30 mg equivalent of methylphenidate HCl available as a speckled, light pink color, capsule-shaped coated tablet, debossed with “NP 13″ on one side and functionally scored on the other side.
40 mg equivalent of methylphenidate HCl available as a speckled, dark pink to peach color, capsule-shaped coated tablet, debossed with “NP 14″ on one side and plain (not scored) on the other side.
QuilliChew ER is contraindicated in patients known to be hypersensitive to methylphenidate, or other components of QuilliChew ER. Hypersensitivity reactions such as angioedema and anaphylactic reactions have been reported in patients treated with other methylphenidate products [see Adverse Reactions ( 6.2)].
QuilliChew ER is contraindicated during concomitant treatment with monoamine oxidase inhibitors (MAOIs), and also within 14 days following discontinuation of treatment with a monoamine oxidase inhibitor (MAOI), because of the risk of hypertensive crisis [see Drug Interactions ( 7.1)].
CNS stimulants, including QuilliChew ER, other methylphenidate-containing products, and amphetamines, have a high potential for abuse and dependence. Assess the risk of abuse prior to prescribing, and monitor for signs of abuse and dependence while on therapy [see Drug Abuse and Dependence ( 9.2, 9.3)].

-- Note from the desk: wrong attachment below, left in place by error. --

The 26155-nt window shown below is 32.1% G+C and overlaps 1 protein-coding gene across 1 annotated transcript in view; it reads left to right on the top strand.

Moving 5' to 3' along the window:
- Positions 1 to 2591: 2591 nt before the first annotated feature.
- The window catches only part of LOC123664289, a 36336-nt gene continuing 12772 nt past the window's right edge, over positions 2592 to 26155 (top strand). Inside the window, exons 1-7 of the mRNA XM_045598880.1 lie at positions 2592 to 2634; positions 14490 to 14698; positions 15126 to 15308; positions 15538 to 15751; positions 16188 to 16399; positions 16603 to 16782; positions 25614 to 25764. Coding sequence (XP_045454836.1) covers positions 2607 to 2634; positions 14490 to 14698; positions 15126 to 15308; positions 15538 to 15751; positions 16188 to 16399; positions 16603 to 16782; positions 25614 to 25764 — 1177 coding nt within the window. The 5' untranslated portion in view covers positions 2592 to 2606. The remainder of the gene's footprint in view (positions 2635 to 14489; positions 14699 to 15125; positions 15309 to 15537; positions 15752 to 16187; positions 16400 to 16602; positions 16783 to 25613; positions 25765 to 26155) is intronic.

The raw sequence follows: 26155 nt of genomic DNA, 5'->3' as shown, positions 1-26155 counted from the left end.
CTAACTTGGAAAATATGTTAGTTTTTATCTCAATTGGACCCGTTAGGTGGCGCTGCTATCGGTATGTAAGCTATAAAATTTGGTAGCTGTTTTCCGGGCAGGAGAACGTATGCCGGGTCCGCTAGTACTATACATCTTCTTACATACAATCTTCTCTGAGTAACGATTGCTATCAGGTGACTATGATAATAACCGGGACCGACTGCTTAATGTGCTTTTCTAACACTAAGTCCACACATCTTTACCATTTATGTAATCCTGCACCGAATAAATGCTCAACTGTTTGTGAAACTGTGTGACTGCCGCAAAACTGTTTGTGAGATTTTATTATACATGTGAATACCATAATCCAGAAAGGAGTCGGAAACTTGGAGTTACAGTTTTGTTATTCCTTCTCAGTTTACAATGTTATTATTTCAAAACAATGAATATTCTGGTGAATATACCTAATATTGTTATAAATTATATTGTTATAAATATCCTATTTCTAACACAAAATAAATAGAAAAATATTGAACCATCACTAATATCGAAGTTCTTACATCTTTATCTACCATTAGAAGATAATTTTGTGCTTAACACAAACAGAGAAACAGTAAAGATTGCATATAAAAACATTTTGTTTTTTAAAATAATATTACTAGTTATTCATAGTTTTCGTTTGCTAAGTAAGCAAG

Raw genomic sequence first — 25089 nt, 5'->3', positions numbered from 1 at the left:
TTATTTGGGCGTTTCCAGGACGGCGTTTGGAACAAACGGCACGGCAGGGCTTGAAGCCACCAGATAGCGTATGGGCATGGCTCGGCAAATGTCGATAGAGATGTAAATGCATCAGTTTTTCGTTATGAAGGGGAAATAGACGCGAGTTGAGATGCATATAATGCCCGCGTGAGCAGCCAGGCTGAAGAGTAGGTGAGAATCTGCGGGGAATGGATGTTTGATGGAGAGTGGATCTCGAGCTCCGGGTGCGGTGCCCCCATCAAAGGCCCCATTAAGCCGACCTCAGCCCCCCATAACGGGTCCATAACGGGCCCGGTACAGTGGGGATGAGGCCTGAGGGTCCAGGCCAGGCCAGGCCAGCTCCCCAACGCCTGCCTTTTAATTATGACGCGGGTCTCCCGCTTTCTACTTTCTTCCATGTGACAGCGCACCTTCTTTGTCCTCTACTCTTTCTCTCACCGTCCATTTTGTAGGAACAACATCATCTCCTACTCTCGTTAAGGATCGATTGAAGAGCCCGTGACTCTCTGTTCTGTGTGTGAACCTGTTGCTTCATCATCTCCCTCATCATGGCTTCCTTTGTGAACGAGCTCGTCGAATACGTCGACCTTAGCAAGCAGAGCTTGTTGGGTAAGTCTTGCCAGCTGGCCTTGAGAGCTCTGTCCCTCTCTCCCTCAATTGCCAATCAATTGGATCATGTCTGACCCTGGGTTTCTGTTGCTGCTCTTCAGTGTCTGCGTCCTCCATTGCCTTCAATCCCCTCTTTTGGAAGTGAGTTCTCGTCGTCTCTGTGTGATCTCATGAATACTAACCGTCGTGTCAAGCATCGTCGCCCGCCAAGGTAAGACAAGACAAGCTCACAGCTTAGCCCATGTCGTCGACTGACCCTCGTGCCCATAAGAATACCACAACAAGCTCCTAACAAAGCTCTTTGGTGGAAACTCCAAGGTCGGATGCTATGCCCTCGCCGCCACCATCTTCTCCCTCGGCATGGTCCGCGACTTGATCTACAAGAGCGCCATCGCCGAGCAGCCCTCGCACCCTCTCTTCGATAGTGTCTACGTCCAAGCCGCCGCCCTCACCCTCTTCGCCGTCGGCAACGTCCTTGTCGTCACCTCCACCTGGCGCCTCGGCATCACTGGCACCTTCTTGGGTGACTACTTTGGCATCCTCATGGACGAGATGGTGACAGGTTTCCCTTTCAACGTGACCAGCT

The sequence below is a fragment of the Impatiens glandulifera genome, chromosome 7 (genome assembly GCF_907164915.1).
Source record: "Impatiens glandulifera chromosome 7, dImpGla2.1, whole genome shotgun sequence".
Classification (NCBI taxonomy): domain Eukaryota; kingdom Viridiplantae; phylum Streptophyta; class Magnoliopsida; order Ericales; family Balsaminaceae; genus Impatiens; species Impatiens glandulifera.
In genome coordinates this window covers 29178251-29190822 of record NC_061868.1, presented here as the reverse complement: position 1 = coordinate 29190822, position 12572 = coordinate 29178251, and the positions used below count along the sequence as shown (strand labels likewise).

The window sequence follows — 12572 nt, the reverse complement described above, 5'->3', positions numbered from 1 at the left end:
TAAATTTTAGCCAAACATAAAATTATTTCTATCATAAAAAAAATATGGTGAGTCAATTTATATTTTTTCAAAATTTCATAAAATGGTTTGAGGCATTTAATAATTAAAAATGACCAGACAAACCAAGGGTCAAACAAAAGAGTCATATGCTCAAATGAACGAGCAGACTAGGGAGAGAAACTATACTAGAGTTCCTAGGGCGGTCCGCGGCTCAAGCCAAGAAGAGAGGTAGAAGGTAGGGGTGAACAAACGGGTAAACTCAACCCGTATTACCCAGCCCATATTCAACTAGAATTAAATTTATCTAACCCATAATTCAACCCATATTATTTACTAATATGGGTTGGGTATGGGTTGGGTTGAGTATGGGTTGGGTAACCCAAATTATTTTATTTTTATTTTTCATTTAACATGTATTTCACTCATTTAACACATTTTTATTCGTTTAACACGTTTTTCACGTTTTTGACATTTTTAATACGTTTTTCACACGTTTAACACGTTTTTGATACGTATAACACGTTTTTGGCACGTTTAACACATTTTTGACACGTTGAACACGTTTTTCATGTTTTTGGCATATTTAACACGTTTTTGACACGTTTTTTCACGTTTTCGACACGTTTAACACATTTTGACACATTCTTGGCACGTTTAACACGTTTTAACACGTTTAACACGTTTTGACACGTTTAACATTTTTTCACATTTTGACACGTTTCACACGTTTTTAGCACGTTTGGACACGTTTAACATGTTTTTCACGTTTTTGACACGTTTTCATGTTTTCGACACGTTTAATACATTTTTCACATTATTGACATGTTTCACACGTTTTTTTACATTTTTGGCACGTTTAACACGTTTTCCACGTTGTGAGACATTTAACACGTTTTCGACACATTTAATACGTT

Stroke and myocardial infarction have occurred in adults treated with CNS stimulants at recommended doses. Sudden death has occurred in children and adolescents with structural cardiac abnormalities and other serious cardiac problems, and in adults taking CNS stimulants at recommended doses for ADHD. Avoid use in patients with known structural cardiac abnormalities, cardiomyopathy, serious cardiac arrhythmias, coronary artery disease, or other serious cardiac problems. Further evaluate patients who develop exertional chest pain, unexplained syncope, or arrhythmias during treatment with QuilliChew ER.
CNS stimulants cause an increase in blood pressure (mean increase approximately 2 to 4 mmHg) and heart rate (mean increase approximately 3 to 6 bpm). Individuals may have larger increases. Monitor all patients for hypertension and tachycardia.
Exacerbation of Pre-Existing Psychosis
CNS stimulants may exacerbate symptoms of behavior disturbance and thought disorder in patients with a pre-existing psychotic disorder.
Induction of a Manic Episode in Patients with Bipolar Disorder
CNS stimulants may induce a manic or mixed episode in patients. Prior to initiating treatment, screen patients for risk factors for developing a manic episode (e.g., comorbid or history of depressive symptoms or a family history of suicide, bipolar disorder, or depression).
New Psychotic or Manic Symptoms
CNS stimulants, at recommended doses, may cause psychotic or manic symptoms (e.g., hallucinations, delusional thinking, or mania) in patients without a prior history of psychotic illness or mania. If such symptoms occur, consider discontinuing QuilliChew ER. In a pooled analysis of multiple short-term, placebo-controlled studies of CNS stimulants, psychotic or manic symptoms occurred in approximately 0.1% of CNS stimulant-treated patients, compared to 0 in placebo-treated patients.